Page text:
Timber Harvesting Systems for Forest Health
This seminar was broadcast live via the Eastern Oregon State
College Ed-Net facility on April 11, 18, 25, 1996.
John Henshaw, Past Acting manager, BMNRI, and Jimmy Roberts,
Wallowa Valley District Ranger. Careful timber harvest can
be used for improving forest health, a condition in which
productivity and ecological diversity are resilient to disturbance
and are sustainable in the long term. The primary tool for
meeting desired forest conditions is vegetation manipulation:
planting, removing, or redistributing. The key to successfully
using timber harvest as a forest health tool is planning;
attention is given to what is left on site rather than what
is removed. We need to choose options that will balance ecological
issues (soil compaction and disturbance, vegetation damage),
economic issues (current market for material removed, costs
of various removal methods), and social issues (values and
Bruce Hartsough, Professor at University of California, Davis,
CA, discusses many of the variables in choosing a harvest
system. The volume per piece and volume per acre as well as
the topography and available roads all affect the choices
of felling, yarding, bucking, loading, trucking, and milling
Loren Kellogg, Oregon State University Professor of Forest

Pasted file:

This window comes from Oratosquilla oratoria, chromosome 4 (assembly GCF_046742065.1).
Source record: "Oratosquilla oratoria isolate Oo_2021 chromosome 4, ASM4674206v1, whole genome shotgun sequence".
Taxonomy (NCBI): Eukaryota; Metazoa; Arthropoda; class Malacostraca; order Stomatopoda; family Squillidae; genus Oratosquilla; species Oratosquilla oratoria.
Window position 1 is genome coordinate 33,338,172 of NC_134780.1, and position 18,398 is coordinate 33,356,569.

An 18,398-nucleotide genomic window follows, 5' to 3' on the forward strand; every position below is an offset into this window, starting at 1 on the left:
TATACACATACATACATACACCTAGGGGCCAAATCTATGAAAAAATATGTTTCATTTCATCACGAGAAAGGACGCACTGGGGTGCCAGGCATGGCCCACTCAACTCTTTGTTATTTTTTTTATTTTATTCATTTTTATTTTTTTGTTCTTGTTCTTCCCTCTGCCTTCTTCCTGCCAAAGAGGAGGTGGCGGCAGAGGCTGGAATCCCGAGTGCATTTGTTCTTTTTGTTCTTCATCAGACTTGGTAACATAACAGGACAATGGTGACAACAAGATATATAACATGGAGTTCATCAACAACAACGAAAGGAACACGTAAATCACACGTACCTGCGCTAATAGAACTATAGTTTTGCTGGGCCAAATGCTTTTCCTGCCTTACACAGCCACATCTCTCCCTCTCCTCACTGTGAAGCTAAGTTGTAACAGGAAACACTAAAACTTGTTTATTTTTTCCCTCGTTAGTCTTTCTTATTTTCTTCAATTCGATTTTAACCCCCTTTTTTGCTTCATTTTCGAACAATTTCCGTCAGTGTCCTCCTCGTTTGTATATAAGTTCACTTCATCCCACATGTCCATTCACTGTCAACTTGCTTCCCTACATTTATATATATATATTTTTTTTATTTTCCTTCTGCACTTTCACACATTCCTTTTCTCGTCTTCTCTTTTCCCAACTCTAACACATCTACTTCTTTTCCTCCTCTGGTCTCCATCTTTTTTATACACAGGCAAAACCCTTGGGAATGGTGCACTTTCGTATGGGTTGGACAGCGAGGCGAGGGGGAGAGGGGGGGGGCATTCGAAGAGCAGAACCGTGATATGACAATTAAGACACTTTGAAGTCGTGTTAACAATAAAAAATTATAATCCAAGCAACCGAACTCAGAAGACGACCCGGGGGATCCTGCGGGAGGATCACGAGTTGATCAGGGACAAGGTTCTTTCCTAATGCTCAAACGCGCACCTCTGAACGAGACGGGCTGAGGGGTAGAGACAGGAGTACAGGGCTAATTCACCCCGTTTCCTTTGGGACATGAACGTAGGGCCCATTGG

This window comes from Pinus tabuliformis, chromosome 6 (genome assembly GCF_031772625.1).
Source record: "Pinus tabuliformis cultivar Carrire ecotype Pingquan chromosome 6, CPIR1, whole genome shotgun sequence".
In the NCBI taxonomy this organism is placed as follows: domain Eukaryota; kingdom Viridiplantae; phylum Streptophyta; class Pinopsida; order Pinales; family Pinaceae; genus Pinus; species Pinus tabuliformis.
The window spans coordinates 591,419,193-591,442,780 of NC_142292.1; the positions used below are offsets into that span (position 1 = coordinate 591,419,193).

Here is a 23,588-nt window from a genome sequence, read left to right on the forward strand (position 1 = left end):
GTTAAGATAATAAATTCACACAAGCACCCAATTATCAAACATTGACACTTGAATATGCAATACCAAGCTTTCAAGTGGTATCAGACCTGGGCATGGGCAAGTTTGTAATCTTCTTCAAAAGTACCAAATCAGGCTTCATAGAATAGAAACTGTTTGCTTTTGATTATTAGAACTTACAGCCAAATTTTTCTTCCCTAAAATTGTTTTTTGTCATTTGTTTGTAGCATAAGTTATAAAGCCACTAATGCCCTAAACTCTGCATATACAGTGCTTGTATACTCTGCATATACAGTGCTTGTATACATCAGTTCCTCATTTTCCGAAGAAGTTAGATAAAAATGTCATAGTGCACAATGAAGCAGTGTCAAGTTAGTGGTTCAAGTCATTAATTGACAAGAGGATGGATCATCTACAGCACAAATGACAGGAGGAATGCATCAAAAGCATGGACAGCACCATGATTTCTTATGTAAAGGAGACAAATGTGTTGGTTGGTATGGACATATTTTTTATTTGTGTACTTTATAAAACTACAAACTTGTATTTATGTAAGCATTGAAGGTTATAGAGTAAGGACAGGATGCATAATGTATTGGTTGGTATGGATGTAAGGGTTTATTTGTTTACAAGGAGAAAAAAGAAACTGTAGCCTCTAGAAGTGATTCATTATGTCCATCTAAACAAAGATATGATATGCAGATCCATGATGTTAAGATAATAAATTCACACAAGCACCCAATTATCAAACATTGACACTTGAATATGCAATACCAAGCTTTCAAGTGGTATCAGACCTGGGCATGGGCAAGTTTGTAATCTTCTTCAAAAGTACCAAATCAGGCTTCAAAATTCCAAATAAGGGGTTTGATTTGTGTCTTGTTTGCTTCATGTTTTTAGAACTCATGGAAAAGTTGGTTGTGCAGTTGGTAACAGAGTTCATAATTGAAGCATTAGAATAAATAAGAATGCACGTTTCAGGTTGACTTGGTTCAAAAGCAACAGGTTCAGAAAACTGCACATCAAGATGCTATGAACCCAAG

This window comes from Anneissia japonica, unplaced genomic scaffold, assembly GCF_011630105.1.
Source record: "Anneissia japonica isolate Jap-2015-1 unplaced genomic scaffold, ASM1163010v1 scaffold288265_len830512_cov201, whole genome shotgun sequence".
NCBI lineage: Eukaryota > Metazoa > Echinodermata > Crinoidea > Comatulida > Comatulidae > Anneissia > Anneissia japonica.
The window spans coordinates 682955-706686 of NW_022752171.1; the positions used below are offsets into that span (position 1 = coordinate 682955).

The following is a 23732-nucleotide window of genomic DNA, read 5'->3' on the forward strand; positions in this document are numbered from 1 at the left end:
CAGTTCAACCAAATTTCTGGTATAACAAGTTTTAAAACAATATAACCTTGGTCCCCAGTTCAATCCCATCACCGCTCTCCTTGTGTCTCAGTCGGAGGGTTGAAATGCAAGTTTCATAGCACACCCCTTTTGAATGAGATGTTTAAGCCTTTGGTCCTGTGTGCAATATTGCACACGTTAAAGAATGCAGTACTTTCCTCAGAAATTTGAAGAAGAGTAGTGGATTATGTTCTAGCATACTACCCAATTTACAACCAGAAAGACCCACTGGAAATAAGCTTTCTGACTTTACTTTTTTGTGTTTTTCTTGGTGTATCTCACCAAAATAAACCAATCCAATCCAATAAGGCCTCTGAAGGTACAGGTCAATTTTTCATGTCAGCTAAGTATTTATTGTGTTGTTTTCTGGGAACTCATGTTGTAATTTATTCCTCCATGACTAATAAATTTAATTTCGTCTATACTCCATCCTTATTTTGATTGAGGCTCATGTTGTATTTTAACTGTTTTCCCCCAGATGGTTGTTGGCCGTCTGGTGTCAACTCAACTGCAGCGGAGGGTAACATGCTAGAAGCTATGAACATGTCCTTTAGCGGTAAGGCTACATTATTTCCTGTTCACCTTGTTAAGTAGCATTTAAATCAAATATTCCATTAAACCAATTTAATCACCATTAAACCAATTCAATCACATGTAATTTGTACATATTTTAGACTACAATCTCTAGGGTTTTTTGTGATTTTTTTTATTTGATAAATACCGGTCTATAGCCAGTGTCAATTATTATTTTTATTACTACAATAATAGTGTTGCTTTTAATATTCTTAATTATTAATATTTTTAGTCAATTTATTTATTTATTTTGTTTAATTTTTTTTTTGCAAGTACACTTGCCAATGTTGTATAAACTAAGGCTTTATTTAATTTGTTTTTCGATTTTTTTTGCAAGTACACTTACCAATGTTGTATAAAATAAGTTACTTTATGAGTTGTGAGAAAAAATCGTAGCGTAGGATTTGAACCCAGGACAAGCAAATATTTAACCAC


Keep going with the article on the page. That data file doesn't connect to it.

Engineering, describes the Deerhorn Timber Sale study results.
The intent of the harvest was to reduce fuels and thin timber
in an area on Louisiana-Pacific land with severe insect damage.
Economics and effectiveness of cable yarding in combination
with a single-grip harvester were studied.
Jim McIver, Research Coordinator, BMNRI, discusses the Limber
Jim project, which will build on knowledge from the Deerhorn
study and will compare harvest methods for effectiveness of
treatment, economic feasibility, and ecological effects. There
will also be a study component that will compare public acceptance
of fuel reduction by thinning with prescribed fire.
Lynn Breese, Co-Owner Dixie Meadow Company, describes the
intensive management of their land that includes clipping
of juniper seedlings, and selective pine harvesting following
their plan to "pay the bills and leave the land better
Tom Glassford owns a 50-acre woodlot near Enterprise, and
he discusses how he uses pruning and thinning to reduce fuels,
and emphasizes selection harvest rather than production. He
has modified equipment to do his own loading and hauling.
Harold Freels, High Country Logging, describes low-impact
skidding using teams of horses. Horses cause little soil compaction
or disturbance, and can skid almost any time of the yeareven
in a wet spring.